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That big euro bet everyone's making might be wrong

Watch out. Traders are piling into the weak euro trade ahead of Thursday's European Central Bank meeting, its most anticipated gathering of the year.

But that may be the wrong bet.

Mario Draghi is expected to announce a series of steps to boost the economy, ease policy and fight deflation. Part of the desired side-effect of that easier policy is a weaker euro, which boosts purchasing power and helps stimulate exports.

Mario Draghi
Krisztian Bocsi | Bloomberg | Getty Images
Mario Draghi

It's already started to work, as markets have moved in anticipation of a policy shift.

Read MoreDraghi's Toolbox: QE on the way?

European stocks are at a six-year high, while the euro is sitting near a three-month low versus the dollar and nearly a four-month low against the Japanese yen.

Traders are positioned for further euro weakness ahead.

Hedge funds and other large speculators built up a net $2.8 billion short bet against the euro last week, nearly doubling their bets against the currency from the previous week, according to Commodities Futures Trading Commission data.

But that positioning raises some red flags.

"We suspect the market is particularly vulnerable to 'sell the rumor and buy the fact' activity," said Marc Chandler of Brown Brothers Harriman.

Read MoreEurope's SME crisis: Why Draghi's plans may not work

"This is what has happened when the Fed has announced its quantitative easing programs: The dollar would sell off in anticipation and then rally on the announcement," Chandler added

Here are the likely scenarios Wall Street is buzzing about:

  • Cutting interest rates, which would bring deposit rates into negative territory. By doing so, the ECB in effect will be charging banks to park funds with it overnight in order to encourage them to lend out the money instead.
  • A liquidity injection, similar to previous actions by the ECB called LTRO (long-term refinancing) programs, in which the central bank issues cheap long-term loans to banks to boost liquidity and lending.
  • A signal or announcement of quantitative easing, or a bond-buying program in which it would buy assets, usually bonds, in an effort to boost supply and ease financial conditions in the form of low rates. This is what's known as the "bazooka," which would be more controversial and political given that Europe doesn't share common euro bonds and is seen as the least-likely, but most powerful action.

How much is already priced in, and what does it mean for the euro's direction on the announcement day?

Nomura currency strategist Jens Nordvig surveyed clients to gauge Wall Street expectations.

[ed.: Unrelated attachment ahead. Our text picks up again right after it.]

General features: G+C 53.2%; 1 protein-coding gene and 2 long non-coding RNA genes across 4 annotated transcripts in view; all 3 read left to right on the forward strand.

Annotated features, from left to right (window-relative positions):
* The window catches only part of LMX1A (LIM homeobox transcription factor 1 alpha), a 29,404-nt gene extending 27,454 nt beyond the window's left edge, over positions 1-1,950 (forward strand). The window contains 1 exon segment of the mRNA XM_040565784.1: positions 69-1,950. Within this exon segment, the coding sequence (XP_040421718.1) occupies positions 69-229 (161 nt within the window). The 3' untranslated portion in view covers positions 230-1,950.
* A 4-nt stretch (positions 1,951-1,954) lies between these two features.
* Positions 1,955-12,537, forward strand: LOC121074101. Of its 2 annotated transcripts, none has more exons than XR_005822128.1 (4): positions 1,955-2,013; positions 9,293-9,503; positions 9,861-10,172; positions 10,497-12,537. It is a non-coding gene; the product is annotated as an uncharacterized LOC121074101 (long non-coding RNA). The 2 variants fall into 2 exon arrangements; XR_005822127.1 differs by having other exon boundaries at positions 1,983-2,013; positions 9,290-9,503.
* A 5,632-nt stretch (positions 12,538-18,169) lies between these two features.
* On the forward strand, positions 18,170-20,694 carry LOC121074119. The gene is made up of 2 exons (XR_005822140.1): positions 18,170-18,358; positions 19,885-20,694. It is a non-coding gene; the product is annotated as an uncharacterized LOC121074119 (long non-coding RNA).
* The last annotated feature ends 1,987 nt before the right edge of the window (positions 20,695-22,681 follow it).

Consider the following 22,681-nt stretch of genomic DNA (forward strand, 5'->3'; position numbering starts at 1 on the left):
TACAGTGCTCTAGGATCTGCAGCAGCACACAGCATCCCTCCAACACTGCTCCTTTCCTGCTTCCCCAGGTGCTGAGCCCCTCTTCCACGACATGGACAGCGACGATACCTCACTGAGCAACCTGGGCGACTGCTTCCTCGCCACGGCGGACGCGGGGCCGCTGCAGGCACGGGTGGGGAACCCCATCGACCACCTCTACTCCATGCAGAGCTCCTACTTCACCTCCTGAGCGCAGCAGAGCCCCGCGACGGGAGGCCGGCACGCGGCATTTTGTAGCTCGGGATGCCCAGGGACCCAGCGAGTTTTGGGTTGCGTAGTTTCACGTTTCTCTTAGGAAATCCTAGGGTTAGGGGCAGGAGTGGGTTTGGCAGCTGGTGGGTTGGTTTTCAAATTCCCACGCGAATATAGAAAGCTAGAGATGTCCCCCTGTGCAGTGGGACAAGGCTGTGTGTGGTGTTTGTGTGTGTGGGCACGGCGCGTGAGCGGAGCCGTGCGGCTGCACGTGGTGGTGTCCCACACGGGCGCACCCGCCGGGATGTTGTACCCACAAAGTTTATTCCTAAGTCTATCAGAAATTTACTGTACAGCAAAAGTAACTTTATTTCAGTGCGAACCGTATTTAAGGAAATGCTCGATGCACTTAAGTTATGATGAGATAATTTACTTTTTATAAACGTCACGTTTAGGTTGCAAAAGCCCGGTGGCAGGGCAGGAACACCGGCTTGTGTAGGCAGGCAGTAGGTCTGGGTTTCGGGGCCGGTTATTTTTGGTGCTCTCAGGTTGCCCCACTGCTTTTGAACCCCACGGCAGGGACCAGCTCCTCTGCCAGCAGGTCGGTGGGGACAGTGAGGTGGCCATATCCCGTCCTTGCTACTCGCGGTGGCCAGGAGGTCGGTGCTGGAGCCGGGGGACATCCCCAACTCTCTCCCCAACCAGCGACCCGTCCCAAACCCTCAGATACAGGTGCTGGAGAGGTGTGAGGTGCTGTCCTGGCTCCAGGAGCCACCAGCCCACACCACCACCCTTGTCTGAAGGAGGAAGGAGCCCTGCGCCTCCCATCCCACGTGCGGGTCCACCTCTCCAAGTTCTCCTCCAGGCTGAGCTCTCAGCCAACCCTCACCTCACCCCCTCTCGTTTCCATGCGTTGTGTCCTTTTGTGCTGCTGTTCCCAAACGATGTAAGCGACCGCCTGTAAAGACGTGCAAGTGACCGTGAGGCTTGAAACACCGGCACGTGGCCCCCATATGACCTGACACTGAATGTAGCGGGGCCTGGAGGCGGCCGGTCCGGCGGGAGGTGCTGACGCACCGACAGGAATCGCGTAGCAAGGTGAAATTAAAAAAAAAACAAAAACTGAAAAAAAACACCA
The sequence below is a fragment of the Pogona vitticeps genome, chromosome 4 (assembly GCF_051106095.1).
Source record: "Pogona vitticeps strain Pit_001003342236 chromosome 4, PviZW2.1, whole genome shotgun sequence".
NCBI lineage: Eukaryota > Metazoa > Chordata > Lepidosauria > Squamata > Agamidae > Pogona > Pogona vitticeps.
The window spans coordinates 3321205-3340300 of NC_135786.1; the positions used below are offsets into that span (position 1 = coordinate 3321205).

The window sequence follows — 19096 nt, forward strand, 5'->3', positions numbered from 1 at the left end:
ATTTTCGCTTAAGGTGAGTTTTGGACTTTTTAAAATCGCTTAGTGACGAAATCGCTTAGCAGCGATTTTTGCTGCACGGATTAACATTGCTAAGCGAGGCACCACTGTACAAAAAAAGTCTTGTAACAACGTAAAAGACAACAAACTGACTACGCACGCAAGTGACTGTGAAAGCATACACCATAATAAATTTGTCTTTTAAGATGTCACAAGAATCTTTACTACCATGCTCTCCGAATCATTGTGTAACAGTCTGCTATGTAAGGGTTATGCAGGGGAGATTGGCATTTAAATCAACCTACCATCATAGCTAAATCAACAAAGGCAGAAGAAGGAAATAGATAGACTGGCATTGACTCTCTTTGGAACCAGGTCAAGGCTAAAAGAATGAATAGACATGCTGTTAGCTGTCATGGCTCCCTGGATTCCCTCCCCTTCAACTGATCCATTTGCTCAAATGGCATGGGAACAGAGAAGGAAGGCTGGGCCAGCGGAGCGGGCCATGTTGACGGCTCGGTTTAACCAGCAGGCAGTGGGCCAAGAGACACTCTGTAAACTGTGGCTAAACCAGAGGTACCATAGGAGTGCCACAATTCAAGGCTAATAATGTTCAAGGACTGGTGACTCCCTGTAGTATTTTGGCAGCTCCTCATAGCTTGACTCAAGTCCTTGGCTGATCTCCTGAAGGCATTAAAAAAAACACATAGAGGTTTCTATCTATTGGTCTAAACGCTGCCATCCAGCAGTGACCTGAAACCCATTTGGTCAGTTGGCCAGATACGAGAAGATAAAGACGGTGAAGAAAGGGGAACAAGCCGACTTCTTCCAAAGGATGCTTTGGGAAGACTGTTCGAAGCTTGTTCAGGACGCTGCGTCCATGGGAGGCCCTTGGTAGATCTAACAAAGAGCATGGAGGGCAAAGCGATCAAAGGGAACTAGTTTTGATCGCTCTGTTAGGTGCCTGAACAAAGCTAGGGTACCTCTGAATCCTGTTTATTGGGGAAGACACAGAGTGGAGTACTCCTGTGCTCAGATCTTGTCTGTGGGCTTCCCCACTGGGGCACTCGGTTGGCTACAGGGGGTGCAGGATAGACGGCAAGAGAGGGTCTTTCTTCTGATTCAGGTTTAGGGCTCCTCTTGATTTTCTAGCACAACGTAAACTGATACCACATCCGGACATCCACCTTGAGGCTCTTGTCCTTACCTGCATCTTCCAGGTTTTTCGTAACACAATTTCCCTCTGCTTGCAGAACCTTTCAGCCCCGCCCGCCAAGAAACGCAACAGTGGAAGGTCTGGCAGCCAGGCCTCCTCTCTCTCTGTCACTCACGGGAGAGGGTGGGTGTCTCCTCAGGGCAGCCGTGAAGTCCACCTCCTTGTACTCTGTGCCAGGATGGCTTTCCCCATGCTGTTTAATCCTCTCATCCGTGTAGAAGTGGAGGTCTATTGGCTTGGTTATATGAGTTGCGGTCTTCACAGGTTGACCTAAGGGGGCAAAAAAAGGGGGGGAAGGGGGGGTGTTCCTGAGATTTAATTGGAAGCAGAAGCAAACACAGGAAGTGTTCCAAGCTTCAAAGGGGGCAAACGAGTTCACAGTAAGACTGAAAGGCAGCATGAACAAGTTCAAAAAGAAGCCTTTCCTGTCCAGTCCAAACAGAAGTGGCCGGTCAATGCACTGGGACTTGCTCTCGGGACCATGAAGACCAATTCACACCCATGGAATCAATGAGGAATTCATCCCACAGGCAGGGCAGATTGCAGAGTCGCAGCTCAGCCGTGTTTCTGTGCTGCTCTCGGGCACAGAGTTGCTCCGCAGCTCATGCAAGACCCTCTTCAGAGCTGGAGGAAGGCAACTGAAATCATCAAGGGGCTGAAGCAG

The survey found that 95 percent expect a cut in interest rates, 62 percent expect some form of liquidity injection, such as an LTRO or lending program, while only 10 percent expect a QE announcement.

"It is this set of expectations which makes it tricky to view the ECB meeting as a strong catalyst for a euro decline," Nordvig said.

Read MoreThis chart may push Draghi to act

Still, he's positioning for a "grinding move lower in euro versus dollar."

One economist even suggested that if the ECB delivers strong action and impresses the markets, it may even lead to the opposite: a stronger euro.

"Should markets deliver a thumbs-up to the ECB on June 5, then flows in the hunt for yield could deliver a very significant boost to euro area assets and may even lift the euro!" Societe Generale economists led by Michala Marcussen said in a note.

Bottom line, strategists say, is that a lot of the easing measures are already priced into the weaker euro.

"There now appears to be a higher hurdle for the ECB to surprise on the policy easing front at this week's meeting," Lee Hardman, currency strategist at Bank of Tokyo Mitsubishi, said in a note. "As a result, it is likely that the ECB may struggle to materially weaken the euro further in the near-term through policy easing alone."

What trick could Draghi pull out of his hat if he wants to actually weaken the euro further?

QE.

Read MoreEverything the Fed thinks it knows may be wrong

"The key for euro reaction on Thursday will be the announcement (or lack thereof) of an asset purchase program, said Alvin Tan, head of Societe Generale's Cross Asset Research Team. "A further leg down in (the euro against the U.S. dollar) requires the announcement of ECB asset purchases."

In other words, the announcement of QE is not priced in, and would be a surprising and aggressive move that could lead to a weaker euro.

But everything else may already be in the trade.

And most strategists predict the ECB won't actually go that far yet.

—By CNBC's Sara Eisen

Wall Street